(Welcome to my first post here in WordPress! I hope you enjoy the new space and I just have to offer “huge-mongous”–new word compliments of my 4-year-old Scott–abundant thanks to Christian Hollingsworth, Smart Boy Designs, for creating this presence for me and mentoring me completely through the process. This professor knows when she needs an adept, patient teacher! The universe gave me a gift!
Second note: Remember, only this space has changed, but students, I’m still available 24-7 for questions at email@example.com and you can “Like” The Chatty Professor on Facebook and the blog will come right to you.
I mentioned ramping up blogging, so here goes. I discussed featuring some news that you can read from me and then share with others… to make you look brilliant and “in the know.” Start THIS conversation today!)
So here’s my question to kick off… How much did you spend on your textbooks this term? How about last term?
You don’t have to answer. I can already see you starting to flame up. Textbooks cost as much as a used car (okay, not quite… but almost, right?)!
Sometimes you get $1 in buy-back for the $200 you spent.
Sometimes you don’t use the text as much as you thought you would (Grr).
|With a $30 textbook, you can afford the apple! Woo hoo!
You’re financially sound and healthy–you rock!
Sometimes, maybe you loved the text and you might even want to keep it, but you need that $1 (okay, probably more… $5) to sell it back and get your next $200 textbooks.
What if I told you that there are forces out there working to drive down your book prices?
(Doesn’t that sound curious? “Forces”! Like Darth Vader and the Transformers are involved or Teenage Mutant Ninja Turtles… from my day!)
Since I’ve been blogging, I’ve loosely mentioned a grant project that I’ve been a part of, and this is my second year on that. Well, let me spill it…
Actually, in the spirit of information literacy (because I am a prof at the core, right?), I’m going to have you read about it: Check out this Chronicle of Higher Education piece called: State of Washington to Offer Online Materials as Texts. Go ahead and click. I’ll wait. The Open Course Library project has received tons more press… USA Today, US News and World Report, Newsweek, etc. You can check that out in a minute.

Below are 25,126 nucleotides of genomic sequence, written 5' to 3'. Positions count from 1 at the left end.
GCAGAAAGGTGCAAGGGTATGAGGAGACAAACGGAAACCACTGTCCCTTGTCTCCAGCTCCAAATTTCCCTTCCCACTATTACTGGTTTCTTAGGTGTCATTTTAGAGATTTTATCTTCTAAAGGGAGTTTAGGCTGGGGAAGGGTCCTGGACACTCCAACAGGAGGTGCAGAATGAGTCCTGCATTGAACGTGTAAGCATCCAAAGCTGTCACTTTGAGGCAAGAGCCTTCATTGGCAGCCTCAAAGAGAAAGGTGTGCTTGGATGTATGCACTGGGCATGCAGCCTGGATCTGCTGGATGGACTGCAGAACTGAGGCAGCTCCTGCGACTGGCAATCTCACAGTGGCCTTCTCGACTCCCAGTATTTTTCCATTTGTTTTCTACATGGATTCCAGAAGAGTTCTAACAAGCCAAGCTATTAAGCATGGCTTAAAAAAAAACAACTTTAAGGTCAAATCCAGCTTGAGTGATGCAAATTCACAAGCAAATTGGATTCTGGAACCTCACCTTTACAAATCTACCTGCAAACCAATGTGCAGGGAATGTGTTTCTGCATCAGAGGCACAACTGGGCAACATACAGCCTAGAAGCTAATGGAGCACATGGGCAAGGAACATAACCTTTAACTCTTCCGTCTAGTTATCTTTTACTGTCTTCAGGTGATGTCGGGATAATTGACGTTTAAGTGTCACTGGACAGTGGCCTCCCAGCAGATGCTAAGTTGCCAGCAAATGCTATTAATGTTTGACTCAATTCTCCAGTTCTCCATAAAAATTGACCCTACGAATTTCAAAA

So, there you have it: Gates Foundation. Washington State. Lots of grant money. Eighty-one of the top-enrolled courses with curriculum available online, developed and distributed free to any faculty member in the world—at a cost of no more than $30 to students.
What does this have to do with you?
Well, there could come a time when you walk into class and your prof will say, “No textbook!” Or, you’ll spend very little on the course materials.
(And you’ll do a conga line in between the row of desks… Will you do that anyway because I soooo want to join in!).
I can’t say that this will happen for all your classes, or that it will happen right away, but there is enough momentum out there, in many states, to feel some hope.
So what’s the communication lesson?
If you are taking a 100- or 200-level course, check out the list of courses for Phase 1 and 2 and share some of this news with your prof. You can even forward this blog or the link to the articles above. I mean, how brilliant will you look when you’re saying,
“Professor, have you heard about this Open Course Library, funded in part by a Gates grant, going on in Washington State? (The USA Today piece discusses other states with initiatives). I hear there might be some free course materials there that might apply to our class.”
While it would be nice to add an adjective like “great course materials,” truth be told, only your prof can evaluate that. And, to be fair, I’ll tell you, there is some deliberation out there over the quality of open course materials. Read the articles; there are comments on both sides (Great exercise for you to expand those critical thinking skills—look who’s professor-y today!).
I can tell you first-hand, on the grant that I’m on that we have a huge team of expert faculty, instructional designers (I’m one of them), librarians, universal design/globalism specialists, accessibility specialists, subject matter experts, and a quality assurance manager (that would also be me this year), etc. So, quality is abound. But there will still be doubters (and haters! Did I use that term correctly?).
Even if your prof checks out open course curriculum and sees one thing or nothing he can use, at the least, he may be inspired to create some different materials. Or, your prof may be motivated to find a much, much cheaper textbook option for you. She may even scour the internet and find other open source materials, and build curriculum to eliminate textbooks for your course entirely. Hey, it happens!
In coming blog posts, I’ll have more news that you can take from me and talk about yourself. I want you to have lots of conversation starters.
In fact, today or tomorrow, why not say to one of your classmates, “I saw this crazy thing that some college students might pay $30 or less for textbooks.”
You’re going to get attention… in a good way!
Say it forward!
Students, what do you think about the open course movement? Would you feel comfortable not having a textbook? I’d love to hear your thoughts!